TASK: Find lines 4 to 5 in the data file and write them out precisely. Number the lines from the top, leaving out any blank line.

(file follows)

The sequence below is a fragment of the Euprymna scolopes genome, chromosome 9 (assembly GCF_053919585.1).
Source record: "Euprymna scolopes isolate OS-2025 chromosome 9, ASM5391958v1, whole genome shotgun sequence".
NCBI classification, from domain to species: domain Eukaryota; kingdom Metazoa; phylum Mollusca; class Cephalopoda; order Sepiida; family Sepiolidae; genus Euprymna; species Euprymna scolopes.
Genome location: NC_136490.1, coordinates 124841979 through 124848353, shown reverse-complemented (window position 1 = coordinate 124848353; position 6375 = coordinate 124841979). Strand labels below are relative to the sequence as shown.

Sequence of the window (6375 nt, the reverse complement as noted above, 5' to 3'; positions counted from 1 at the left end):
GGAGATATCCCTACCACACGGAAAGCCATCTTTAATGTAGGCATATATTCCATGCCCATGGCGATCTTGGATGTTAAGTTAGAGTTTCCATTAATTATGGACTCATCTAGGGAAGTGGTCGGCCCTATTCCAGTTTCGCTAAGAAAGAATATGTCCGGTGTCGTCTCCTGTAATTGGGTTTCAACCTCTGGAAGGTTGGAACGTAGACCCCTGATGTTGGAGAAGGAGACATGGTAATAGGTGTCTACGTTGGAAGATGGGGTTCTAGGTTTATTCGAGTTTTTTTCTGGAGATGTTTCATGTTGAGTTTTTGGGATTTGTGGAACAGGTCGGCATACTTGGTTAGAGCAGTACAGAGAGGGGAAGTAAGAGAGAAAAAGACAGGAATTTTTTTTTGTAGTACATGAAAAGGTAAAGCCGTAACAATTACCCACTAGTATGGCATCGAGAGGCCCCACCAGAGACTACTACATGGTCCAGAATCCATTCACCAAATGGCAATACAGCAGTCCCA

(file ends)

Genome location: NC_136490.1, coordinates 124841979 through 124848353, shown reverse-complemented (window position 1 = coordinate 124848353; position 6375 = coordinate 124841979). Strand labels below are relative to the sequence as shown.

Sequence of the window (6375 nt, the reverse complement as noted above, 5' to 3'; positions counted from 1 at the left end):